Amnesty Day Snake

Amnesty is a legalese-y term more likely to evoke issues surrounding human rights than having anything to do with pets. Nonetheless, a few times a year here in South Florida, the Florida Fish and Wildlife Conservation Commission defies the word's traditional associations by holding an Exotic Pet Amnesty Day.

Instead of releasing exotic pets into the wild, as too many South Floridians have historically done, at these events their keepers can surrender any non-native animals to the Commission, thereby avoiding penalties for illegally releasing an animal into the wild and in some cases avoiding fines for failing to hold the proper licenses required to keep certain species.

These amnesty days usually happen in October and November, just in time to remind would-be holiday pet gift-givers that exotic pets don’t make great pets for most people. How can they if so many pet owners end up either releasing them into the wild or surrendering them to the state?

While they’re undeniably educational, the most important reason for holding amnesty events is to prevent the release of these animals into the wild­­ — particularly into the Everglades.

Exotic Pets Threaten the Everglades

Though it’s no stranger to threats­­ — historically in the guise of development, farmland runoff (primarily the sugar industry’s), invasive canal-clogging vegetation, and a host of others brought on by climate change — the Everglades has been besieged over the past decade by a new sort of invader: exotic pets.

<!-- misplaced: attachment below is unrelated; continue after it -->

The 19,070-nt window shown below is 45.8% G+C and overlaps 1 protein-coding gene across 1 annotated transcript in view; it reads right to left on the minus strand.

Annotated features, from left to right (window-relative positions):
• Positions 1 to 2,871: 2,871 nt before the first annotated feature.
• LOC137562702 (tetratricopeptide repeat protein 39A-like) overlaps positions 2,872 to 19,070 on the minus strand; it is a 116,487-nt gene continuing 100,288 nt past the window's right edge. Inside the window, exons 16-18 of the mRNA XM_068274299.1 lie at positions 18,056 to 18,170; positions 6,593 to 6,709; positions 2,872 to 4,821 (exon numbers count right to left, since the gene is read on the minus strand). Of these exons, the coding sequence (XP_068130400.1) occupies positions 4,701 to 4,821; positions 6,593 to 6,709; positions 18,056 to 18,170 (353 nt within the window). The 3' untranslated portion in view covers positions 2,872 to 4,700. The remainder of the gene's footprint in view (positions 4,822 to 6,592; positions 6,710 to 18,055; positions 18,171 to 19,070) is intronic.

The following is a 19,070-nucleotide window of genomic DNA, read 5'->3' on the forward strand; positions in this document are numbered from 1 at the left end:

It may sound like one of those trivial weird news bits where pythons and alligators duke it out in the river of grass (and perhaps that’s how it started), but this is turning into an epic environmental story in which there are big losers and no winners. The native fauna of the Everglades is literally being eaten alive by non-native invaders, most of them released exotic pets.

In fact, as of 2004, the Everglades has earned the dubious distinction of being the one place in the U.S. that hosts the highest percentage of exotic species. A full 26 percent of all the animals, birds, reptiles and fish in the Everglades come from elsewhere.

Which is bad enough. What’s worse is that some of these invasive animal species have ramped up their activities over the past decade, snakes in particular.

Snakes Consume Native Wildlife

While snakes make up a small percentage of this country’s pets, they’re an increasingly popular pet here in South Florida. The big guys (mostly pythons and boas) are doing so well in their suburban homes that their owners are hard-pressed to know what to do with them once they reach a certain size (10 feet is too much snake for most anyone I know). Worse yet, large constrictor snakes have been known to escape their confines and severely injure and even kill their owners and others, including children.